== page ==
Employers have a hard time hiring Millennials because of the way they think. Our culture has turned into one in which no one is ever satisfied with where they are. I see it with my friends all the time. We may have plans to go out and do something, but the instant something slightly more entertaining comes up, many of them will drop everything and go do that thing.
Many of my friends are opportunists, and that’s why I do not consider them best friends. Enjoying the moment is a dead art for my generation, which makes them virtually un-hireable. Who wants to employ someone who is constantly looking for something better than the job? Trust is the most important aspect of a relationship between employee and employer. I get why people do not want to hire me because of my age. A lot of people my age are untrustworthy opportunists so they group us all in the same category. JV saw that I would be committed and dedicated to the work and not looking to quit the second something potentially better came along.
JV talked about how he could tell if a person is going to be a valuable member of the workforce after a few weeks on the job. A major flag he would see is if the worker was entitled. The key thing that older generations cannot relate to from Millennials is the sense of entitlement that we have. We feel that because our parents became successful, we automatically will achieve the same level they did without putting in the work. If I had that same mentality, I would not have survived a single day working at Conscious Millionaire. Although there was a lot of work, I loved what I was doing and could never slack off.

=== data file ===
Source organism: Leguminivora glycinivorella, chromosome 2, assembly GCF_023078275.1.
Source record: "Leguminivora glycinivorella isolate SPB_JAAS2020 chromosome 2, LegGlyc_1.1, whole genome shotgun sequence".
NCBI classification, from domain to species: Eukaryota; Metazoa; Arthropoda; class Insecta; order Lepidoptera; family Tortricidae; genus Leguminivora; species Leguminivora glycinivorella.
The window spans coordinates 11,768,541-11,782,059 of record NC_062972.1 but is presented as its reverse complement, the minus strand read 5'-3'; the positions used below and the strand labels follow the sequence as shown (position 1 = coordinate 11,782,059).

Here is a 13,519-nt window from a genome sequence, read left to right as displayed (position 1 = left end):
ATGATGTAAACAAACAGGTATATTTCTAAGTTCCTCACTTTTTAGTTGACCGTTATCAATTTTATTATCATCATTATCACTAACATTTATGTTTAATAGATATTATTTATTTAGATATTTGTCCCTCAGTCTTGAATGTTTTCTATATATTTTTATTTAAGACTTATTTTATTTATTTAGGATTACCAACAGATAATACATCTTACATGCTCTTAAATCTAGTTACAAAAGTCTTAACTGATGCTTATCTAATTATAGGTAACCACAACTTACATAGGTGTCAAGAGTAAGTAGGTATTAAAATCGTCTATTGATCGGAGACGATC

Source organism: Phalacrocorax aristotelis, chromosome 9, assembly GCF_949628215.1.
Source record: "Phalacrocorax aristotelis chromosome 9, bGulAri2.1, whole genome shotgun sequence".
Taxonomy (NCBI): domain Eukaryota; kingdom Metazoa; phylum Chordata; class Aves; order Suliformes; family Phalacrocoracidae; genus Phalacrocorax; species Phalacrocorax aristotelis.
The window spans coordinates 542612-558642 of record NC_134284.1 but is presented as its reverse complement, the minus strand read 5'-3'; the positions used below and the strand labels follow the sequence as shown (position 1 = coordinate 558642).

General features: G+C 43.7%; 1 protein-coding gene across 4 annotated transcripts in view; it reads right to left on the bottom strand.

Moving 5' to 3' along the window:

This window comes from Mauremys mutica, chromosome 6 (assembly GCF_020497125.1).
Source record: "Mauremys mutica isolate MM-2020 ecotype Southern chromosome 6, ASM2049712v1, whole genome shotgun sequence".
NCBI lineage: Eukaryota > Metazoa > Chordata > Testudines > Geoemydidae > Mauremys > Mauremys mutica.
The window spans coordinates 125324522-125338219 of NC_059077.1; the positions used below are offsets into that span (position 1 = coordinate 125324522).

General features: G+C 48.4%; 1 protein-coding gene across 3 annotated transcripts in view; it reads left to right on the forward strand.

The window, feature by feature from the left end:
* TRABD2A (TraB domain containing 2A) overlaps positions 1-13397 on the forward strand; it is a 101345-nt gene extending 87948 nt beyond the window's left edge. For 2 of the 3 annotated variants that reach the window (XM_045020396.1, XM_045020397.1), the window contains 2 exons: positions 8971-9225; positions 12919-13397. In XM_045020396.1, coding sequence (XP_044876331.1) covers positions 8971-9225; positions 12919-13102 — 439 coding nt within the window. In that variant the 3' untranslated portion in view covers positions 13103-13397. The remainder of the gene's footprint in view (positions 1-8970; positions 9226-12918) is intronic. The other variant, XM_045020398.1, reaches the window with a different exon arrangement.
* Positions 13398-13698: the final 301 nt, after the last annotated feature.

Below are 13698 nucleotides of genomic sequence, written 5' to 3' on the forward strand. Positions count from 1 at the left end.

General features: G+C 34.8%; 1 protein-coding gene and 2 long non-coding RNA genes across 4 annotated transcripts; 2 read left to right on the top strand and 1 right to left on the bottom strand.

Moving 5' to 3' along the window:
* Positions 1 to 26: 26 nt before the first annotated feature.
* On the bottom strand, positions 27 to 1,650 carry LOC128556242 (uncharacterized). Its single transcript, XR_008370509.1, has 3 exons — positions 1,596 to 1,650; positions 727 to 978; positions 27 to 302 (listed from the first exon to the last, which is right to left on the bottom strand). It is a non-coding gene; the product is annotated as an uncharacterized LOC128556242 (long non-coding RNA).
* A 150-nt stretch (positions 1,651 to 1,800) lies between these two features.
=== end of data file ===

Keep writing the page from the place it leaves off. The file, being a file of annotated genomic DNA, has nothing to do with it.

We all have worked with slackers. Even at times we have been that slacker, but in the working world, that is not something you can get away with anymore. I was fortunate enough to have a pretty flexible schedule while working for JV, but I still needed to put in the work. It did not really matter how the work got done, it just needed to get done in the most efficient manner necessary. If I did not put in all my effort to a task at hand, I would feel as if I was cheating JV as well as myself. If I could do a task really well, that freed up my time to take on even more tasks, which results in more learning. That is a key mindset to have while in the working world.
It was amazing coming home this summer and bragging to all of those kids who belittled me in business classes in high school, just because their parents had business connections and I didn’t. I now know far more than they do and they were incredibly envious of me. JV’s internship paid me in knowledge and experience, which is far more valuable than the money. Not only am I more versed in the business world, I now have begun establishing relevant skills for my resume. The experiences this job has given me has made me grow so much as a business professional more than I can express. I honestly would work at Conscious Millionaire forever, but I still need to get a college degree and moving to Colorado is not in the plan. I still do a little work for JV on the side, but I am currently applying for other jobs in the business world. I am confident in my search because this experience… and I’m only a sophomore.